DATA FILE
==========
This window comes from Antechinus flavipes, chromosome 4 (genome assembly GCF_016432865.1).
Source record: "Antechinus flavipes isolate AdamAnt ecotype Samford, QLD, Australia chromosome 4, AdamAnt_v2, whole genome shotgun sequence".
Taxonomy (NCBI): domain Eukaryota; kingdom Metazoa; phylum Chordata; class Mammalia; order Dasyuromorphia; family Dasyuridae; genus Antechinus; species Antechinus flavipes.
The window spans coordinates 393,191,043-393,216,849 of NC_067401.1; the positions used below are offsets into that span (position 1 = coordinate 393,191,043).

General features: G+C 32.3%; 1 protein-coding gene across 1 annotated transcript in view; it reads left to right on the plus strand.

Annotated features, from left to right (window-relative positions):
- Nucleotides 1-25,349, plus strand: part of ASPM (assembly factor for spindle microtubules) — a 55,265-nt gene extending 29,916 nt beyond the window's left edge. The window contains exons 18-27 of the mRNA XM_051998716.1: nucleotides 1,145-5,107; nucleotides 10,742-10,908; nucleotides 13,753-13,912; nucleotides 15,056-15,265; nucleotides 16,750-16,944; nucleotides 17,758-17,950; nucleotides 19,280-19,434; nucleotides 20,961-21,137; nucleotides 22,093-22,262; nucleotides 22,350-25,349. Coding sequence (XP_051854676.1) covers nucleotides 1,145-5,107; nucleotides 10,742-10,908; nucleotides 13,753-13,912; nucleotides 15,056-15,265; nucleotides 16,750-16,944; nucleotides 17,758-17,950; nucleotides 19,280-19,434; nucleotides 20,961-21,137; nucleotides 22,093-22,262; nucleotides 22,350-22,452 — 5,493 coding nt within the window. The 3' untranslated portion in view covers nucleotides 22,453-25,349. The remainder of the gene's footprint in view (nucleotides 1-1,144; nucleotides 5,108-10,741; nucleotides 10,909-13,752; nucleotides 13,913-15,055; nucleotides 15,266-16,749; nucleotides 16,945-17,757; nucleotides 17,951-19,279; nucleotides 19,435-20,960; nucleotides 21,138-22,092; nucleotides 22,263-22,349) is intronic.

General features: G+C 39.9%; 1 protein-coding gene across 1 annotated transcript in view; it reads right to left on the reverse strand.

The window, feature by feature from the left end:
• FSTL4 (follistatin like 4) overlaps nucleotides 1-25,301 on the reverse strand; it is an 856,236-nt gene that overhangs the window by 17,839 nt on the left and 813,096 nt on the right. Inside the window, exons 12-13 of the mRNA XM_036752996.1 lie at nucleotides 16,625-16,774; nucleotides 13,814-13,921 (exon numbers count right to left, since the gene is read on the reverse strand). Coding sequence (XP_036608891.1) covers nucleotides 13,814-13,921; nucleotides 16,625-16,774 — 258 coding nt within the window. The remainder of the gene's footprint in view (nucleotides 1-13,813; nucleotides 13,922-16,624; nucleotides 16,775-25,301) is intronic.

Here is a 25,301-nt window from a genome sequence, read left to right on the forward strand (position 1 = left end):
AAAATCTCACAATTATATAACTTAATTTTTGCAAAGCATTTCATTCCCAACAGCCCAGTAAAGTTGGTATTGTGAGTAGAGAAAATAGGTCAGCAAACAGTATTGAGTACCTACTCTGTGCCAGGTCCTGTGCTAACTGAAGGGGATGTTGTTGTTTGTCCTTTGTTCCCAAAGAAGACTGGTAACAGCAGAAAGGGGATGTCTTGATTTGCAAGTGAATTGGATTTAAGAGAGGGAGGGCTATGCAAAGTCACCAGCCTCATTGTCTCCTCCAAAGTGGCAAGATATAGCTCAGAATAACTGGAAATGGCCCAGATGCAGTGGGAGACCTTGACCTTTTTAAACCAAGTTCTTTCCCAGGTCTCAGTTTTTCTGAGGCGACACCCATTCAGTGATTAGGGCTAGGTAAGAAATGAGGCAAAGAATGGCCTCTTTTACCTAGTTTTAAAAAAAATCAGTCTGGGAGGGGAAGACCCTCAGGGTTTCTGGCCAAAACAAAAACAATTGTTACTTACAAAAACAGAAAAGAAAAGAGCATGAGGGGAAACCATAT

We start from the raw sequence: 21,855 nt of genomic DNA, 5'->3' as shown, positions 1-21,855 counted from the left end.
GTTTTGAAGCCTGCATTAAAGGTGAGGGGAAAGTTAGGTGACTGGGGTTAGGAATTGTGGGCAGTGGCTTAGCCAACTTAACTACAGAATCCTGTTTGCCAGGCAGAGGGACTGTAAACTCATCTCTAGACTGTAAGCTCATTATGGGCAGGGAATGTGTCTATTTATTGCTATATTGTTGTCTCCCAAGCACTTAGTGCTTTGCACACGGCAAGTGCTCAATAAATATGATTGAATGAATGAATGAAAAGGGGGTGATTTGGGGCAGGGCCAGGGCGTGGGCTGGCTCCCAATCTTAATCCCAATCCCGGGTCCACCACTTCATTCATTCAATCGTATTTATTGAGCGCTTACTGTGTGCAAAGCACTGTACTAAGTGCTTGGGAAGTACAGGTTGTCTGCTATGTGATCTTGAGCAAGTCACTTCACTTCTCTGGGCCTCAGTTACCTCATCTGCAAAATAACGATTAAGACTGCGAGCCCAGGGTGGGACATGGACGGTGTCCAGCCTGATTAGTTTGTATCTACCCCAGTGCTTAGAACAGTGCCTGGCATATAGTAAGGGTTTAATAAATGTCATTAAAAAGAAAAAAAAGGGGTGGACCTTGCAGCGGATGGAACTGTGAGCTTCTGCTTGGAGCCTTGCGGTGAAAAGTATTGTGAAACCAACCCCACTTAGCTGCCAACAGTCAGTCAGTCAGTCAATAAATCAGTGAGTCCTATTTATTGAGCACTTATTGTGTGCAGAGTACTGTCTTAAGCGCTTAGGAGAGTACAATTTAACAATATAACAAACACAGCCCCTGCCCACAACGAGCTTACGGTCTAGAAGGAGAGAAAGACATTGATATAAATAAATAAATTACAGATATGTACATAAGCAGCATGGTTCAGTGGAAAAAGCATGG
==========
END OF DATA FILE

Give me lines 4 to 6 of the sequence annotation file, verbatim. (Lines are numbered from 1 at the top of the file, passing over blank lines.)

The window spans coordinates 393,191,043-393,216,849 of NC_067401.1; the positions used below are offsets into that span (position 1 = coordinate 393,191,043).

General features: G+C 32.3%; 1 protein-coding gene across 1 annotated transcript in view; it reads left to right on the plus strand.

Annotated features, from left to right (window-relative positions):